I then proceeded to glue in the interior bulwarks.  After a little trimming they came out pretty decent.





So far so good.  Since paper is flexible it is made to bend to contours.  This learned at the stern.  I also learned that at time you have to add a little backing not in the kit so it will bend to the proper curves.  And for the glue up a light touch is needed to prevent accidental damage. 

David B

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  • 2 weeks later...

It has been awhile but I am making some progress as well as mistakes as usual.  I started working on the boxes for the paddle wheels. Once the parts were cut out they were formed and glued in place.  This involved adding some filler piece so that the box would keep its' shape during the glue up.





After the box was assembled and glued in place the wheel came next.  I opted to remove all the paper between the spokes and met with disaster until I used a couple of drops of thin CA to harden the paper.  This kept the card from tearing and added a little stiffness to the part.  Once I finished with the wheel assembly it was glued into place.








David B


Edited by dgbot
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Dan & Keith  thanks for the comments,  it looks better in photos than in real life.  I find this kit more difficult than the last one,  I am having fun doing it. One of the things I have found out is that this medium is very different from what I am used to.  If not on this one then on the next I will be replacing some of the pieces with other material at the moment most of the stuff I could use is back in Chicago.  Plus when I go to the University of Iowa for further treatments I will not be able to take much with me.  Dan,  I wish I could be at a club meeting right now so you could help me with some of this stuff.  Keith,  this is truly smaller than what I normally work in, but the advantage is the foot print ouside a printer is pretty small.  My sister would not like it if I turned everything into a workshop.  I wish to stay alive :D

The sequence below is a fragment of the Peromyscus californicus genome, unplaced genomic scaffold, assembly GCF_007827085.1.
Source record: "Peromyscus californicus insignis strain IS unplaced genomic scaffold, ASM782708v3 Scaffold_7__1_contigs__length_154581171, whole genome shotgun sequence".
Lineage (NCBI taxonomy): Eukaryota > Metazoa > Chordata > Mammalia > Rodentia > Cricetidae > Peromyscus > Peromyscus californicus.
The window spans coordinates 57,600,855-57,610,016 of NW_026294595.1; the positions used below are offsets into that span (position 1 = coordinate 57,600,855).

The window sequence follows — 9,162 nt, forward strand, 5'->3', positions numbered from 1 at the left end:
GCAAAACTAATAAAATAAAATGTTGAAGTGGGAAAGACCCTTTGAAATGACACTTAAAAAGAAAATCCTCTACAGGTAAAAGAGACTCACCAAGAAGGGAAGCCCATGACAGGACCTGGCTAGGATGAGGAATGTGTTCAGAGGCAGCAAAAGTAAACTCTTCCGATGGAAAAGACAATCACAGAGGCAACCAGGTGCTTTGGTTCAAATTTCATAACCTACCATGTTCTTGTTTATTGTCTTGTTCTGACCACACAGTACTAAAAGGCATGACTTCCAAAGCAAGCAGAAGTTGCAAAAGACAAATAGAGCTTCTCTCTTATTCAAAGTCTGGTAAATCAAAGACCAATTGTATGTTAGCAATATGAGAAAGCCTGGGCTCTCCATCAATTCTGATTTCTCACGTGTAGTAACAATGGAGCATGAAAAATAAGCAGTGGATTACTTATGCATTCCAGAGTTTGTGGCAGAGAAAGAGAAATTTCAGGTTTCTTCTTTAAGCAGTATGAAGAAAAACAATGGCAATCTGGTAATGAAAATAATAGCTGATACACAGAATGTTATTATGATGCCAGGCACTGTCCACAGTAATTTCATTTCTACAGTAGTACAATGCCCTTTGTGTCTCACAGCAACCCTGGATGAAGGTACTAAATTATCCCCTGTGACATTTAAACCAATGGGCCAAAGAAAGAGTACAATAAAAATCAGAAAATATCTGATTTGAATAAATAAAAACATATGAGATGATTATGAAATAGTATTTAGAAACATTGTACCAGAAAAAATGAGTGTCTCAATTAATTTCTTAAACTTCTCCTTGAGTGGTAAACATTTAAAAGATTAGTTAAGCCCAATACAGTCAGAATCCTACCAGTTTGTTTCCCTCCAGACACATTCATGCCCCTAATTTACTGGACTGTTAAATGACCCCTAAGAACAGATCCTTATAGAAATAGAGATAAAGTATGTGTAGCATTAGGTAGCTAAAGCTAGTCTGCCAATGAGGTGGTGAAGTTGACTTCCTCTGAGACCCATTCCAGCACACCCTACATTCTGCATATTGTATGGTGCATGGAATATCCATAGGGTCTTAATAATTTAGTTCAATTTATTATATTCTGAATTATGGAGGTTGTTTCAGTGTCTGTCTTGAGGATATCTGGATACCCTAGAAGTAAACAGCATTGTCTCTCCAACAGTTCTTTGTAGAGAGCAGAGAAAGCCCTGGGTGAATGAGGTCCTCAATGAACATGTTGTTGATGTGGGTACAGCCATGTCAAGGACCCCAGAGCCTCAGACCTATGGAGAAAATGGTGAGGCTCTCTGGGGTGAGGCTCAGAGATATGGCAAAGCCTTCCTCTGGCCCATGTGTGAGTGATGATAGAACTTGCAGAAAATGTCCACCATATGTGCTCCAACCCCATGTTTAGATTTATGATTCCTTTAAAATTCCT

David B

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Once the paddle wheels were put in I took care of the navigation  roof and the galley.  This part was pretty straight forward but once more the blade had to be very sharp to get a clean cut.





David B


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The next part of this build was to build up the smoke stacks.  After cutting out the bottom have I had trouble lining the pieces up so I cut around the parts and glued one of them to  a backer of paper and then glued the other one next to it and trimmed them to fit. I also added a strip tab to edge glue the part together. This worked out very well









The top half was done bacically the same way